How does it work?

Set up all the worksheets on a side table and explain to your students that they can choose their own worksheet(s) for the lesson. Make it clear that they can ask you for help at any time, and that you will then come to their table and answer their questions individually. Usually, students know if they’re at different levels, but just in case, explain to them that you’re choosing this method to allow each one of them to work on the grammar topic they need most even though they are at different levels.

If your students know how to work with dictionaries, provide a few so that they don’t have to ask you for help for individual words. This will give you more time to actually address grammar questions.

Tell them that you will correct their worksheets when they are done (either do it in class if you have the time, or do it at home and give them back the next day–and make sure you have time to go over some of their mistakes with each student).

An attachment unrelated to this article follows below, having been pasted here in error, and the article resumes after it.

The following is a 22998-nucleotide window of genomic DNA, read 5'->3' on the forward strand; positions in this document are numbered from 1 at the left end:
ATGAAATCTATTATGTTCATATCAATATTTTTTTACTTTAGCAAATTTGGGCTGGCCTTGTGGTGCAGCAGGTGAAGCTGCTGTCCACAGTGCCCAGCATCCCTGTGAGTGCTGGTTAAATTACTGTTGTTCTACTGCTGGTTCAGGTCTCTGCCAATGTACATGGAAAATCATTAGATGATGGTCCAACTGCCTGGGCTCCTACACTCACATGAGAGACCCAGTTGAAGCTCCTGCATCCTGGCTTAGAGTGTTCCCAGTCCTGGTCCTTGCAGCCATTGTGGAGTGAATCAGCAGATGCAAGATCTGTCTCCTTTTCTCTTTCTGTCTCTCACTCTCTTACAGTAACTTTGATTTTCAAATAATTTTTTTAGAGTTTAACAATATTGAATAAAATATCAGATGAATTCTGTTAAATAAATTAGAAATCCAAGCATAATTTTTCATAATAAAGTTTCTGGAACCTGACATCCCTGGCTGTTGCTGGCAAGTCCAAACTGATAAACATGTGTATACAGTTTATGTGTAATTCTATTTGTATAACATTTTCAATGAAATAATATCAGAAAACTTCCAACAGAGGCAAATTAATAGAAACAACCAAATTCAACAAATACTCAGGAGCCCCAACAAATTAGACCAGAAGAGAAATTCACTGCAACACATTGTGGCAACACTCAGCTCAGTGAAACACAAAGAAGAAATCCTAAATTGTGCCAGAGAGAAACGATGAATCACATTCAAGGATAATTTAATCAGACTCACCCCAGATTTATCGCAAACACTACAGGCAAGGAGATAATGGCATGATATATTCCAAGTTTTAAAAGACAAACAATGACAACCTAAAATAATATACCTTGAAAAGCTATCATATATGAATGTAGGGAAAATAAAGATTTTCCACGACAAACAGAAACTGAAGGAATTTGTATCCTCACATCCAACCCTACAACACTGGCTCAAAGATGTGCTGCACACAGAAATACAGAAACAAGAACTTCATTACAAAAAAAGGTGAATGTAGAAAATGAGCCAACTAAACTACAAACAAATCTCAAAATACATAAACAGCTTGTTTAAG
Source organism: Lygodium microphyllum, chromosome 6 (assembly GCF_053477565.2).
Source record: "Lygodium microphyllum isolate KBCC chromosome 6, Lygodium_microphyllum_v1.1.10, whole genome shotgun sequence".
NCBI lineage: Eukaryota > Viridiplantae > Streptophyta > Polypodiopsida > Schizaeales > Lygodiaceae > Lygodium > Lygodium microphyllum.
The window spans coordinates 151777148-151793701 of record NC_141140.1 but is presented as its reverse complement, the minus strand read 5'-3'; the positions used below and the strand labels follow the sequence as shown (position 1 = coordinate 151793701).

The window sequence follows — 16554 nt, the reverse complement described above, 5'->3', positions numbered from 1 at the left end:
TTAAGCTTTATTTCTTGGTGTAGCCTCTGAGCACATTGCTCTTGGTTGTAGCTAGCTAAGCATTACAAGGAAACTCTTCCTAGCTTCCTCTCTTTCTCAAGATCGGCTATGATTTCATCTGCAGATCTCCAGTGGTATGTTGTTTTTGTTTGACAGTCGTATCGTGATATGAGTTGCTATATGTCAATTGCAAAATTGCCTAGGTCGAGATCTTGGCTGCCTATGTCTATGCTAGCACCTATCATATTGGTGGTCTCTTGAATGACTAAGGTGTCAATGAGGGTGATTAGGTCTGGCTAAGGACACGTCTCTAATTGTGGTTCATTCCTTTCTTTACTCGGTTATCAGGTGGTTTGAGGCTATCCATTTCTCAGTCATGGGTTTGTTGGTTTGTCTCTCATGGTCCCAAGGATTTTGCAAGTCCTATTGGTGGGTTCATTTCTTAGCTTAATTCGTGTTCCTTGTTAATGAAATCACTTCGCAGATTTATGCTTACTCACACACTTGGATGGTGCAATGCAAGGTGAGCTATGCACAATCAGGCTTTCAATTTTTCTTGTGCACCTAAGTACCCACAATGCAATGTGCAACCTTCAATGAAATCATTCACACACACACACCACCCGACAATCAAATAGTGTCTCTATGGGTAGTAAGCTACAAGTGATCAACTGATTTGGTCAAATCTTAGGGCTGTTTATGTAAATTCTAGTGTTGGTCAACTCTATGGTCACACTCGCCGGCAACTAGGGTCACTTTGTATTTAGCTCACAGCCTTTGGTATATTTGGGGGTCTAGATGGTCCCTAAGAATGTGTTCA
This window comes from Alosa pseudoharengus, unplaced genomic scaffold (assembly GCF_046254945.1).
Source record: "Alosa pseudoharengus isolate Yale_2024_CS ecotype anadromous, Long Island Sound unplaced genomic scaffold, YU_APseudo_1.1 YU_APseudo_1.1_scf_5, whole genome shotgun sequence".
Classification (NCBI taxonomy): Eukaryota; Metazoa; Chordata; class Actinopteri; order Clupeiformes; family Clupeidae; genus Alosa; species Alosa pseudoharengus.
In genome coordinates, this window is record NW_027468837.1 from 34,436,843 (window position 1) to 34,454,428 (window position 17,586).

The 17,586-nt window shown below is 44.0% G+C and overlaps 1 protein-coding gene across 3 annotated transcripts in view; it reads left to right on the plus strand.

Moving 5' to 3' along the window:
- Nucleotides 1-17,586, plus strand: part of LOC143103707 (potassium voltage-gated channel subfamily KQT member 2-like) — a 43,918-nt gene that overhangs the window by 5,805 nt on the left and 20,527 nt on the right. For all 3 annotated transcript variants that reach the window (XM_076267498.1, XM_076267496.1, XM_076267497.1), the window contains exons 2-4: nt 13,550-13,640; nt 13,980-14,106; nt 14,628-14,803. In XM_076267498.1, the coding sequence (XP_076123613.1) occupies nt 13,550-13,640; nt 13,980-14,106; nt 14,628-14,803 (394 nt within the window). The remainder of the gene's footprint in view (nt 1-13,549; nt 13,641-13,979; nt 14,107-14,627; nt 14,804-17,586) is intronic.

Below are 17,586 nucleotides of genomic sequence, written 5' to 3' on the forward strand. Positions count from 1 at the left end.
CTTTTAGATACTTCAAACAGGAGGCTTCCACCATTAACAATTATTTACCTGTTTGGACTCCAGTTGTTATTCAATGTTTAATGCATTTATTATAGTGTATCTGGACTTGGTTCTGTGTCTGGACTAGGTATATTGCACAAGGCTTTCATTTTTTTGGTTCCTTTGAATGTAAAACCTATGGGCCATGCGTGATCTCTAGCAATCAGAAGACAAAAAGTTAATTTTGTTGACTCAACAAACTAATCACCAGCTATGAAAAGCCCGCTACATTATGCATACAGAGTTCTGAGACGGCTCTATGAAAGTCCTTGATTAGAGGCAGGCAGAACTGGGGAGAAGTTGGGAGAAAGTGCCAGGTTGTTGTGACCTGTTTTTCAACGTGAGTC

I have used this method a number of times when I had classes of students ranging from 9 to 16, learning English as a foreign language at school, during a holiday course. They usually liked it well since it allowed them to focus on something they feel they need to practise more (or even on some new grammar topic that interests them), and to work through the chosen material at their own pace.

If you try it out, I would be happy to hear back from you how it worked for you. 🙂

Transitioning to Blended Teacher

So while I’ve used videos in class before, once or twice, it was an exception for a special class. It wasn’t for my normal classes, and it didn’t really feel like blended teaching. Back then, it was just a way to get my students’ attention, all of whom were teenagers, on a Friday morning in their summer break.